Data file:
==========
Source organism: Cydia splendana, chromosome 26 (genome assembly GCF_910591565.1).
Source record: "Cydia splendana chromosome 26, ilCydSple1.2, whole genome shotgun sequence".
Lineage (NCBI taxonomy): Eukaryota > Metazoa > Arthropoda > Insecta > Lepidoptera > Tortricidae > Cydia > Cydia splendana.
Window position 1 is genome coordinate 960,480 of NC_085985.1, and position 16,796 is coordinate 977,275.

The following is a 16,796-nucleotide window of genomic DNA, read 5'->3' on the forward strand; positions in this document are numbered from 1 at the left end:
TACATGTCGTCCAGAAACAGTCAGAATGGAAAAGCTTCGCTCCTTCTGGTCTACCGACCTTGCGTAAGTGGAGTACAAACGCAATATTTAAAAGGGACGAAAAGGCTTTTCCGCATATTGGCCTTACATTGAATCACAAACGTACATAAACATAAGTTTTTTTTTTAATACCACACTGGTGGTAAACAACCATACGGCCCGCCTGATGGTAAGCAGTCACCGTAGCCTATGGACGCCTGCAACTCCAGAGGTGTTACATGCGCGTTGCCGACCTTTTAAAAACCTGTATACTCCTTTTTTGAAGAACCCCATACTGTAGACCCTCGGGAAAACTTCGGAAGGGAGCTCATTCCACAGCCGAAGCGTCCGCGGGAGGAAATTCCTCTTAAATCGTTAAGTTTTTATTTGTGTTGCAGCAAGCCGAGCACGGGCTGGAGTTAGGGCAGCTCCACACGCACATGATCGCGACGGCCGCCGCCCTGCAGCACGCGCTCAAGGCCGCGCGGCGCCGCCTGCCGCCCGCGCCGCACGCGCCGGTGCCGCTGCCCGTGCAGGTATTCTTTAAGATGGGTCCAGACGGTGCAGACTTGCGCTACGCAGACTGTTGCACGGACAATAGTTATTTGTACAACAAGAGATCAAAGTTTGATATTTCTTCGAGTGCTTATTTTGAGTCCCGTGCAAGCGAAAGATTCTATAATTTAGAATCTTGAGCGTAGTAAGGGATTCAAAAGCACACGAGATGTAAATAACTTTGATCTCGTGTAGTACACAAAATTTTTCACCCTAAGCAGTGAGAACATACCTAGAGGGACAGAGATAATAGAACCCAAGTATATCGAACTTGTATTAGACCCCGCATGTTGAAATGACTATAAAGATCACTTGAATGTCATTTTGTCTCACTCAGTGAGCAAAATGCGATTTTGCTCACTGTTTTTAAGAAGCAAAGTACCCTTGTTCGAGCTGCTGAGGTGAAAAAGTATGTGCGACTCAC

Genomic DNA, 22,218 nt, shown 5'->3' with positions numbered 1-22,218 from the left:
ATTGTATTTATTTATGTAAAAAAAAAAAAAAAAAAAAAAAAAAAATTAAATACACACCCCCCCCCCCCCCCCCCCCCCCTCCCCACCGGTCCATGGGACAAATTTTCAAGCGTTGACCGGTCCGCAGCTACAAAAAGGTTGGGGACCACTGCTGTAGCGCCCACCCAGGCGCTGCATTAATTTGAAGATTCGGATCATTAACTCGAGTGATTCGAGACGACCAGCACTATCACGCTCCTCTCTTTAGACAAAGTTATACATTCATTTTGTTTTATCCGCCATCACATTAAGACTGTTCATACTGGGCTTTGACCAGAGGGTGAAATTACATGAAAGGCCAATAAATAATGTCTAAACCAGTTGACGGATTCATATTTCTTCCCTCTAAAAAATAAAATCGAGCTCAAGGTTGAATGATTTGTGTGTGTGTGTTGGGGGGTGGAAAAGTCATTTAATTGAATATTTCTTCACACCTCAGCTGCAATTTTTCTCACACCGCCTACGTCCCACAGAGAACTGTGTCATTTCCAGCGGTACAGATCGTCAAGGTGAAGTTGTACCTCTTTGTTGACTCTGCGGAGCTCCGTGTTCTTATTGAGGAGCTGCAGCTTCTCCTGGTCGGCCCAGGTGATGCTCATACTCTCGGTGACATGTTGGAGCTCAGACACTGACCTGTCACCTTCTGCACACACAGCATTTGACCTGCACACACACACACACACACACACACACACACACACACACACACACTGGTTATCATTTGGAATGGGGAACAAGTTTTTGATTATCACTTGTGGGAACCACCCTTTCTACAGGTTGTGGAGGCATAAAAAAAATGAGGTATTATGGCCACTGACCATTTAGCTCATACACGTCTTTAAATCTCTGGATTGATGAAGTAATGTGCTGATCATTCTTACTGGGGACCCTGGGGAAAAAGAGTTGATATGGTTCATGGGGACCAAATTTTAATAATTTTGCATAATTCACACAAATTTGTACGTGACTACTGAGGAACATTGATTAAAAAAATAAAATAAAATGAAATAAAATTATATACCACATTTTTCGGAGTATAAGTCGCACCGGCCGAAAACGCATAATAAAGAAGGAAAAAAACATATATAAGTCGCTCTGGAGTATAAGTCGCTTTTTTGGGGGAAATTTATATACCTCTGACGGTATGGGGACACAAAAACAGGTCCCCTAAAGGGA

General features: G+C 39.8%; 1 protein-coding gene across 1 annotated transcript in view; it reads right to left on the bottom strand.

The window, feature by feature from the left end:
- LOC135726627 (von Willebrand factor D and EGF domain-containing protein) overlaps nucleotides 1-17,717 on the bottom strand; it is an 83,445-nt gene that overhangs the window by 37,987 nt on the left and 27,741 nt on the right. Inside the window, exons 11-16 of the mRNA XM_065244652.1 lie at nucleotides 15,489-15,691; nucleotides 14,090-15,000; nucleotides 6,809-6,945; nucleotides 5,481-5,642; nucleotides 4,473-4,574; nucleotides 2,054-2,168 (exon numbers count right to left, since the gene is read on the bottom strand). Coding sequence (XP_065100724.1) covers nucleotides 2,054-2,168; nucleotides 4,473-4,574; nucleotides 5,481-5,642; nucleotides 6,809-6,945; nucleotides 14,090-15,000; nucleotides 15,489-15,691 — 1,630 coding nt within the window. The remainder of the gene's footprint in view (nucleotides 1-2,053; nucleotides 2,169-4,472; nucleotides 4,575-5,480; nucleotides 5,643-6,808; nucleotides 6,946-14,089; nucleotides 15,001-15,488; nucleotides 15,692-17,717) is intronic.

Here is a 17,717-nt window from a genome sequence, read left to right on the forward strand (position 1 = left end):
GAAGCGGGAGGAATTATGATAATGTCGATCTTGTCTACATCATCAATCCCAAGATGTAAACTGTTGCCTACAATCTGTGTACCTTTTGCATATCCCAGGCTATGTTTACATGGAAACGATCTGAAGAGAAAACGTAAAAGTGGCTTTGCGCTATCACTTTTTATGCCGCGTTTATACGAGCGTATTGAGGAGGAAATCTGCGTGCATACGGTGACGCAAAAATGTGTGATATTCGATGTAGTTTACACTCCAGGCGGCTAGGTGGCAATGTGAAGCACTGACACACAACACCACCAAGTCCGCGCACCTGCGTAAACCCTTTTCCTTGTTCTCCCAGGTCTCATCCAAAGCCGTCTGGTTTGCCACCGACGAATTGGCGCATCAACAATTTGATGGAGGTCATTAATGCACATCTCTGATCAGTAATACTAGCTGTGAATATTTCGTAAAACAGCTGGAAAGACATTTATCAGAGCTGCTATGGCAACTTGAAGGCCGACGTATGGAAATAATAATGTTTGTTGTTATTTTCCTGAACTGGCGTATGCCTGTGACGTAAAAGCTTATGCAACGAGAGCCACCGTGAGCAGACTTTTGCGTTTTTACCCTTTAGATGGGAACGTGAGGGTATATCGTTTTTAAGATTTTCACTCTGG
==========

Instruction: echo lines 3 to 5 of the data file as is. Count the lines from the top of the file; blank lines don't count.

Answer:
Lineage (NCBI taxonomy): Eukaryota > Metazoa > Arthropoda > Insecta > Lepidoptera > Tortricidae > Cydia > Cydia splendana.
Window position 1 is genome coordinate 960,480 of NC_085985.1, and position 16,796 is coordinate 977,275.

The following is a 16,796-nucleotide window of genomic DNA, read 5'->3' on the forward strand; positions in this document are numbered from 1 at the left end: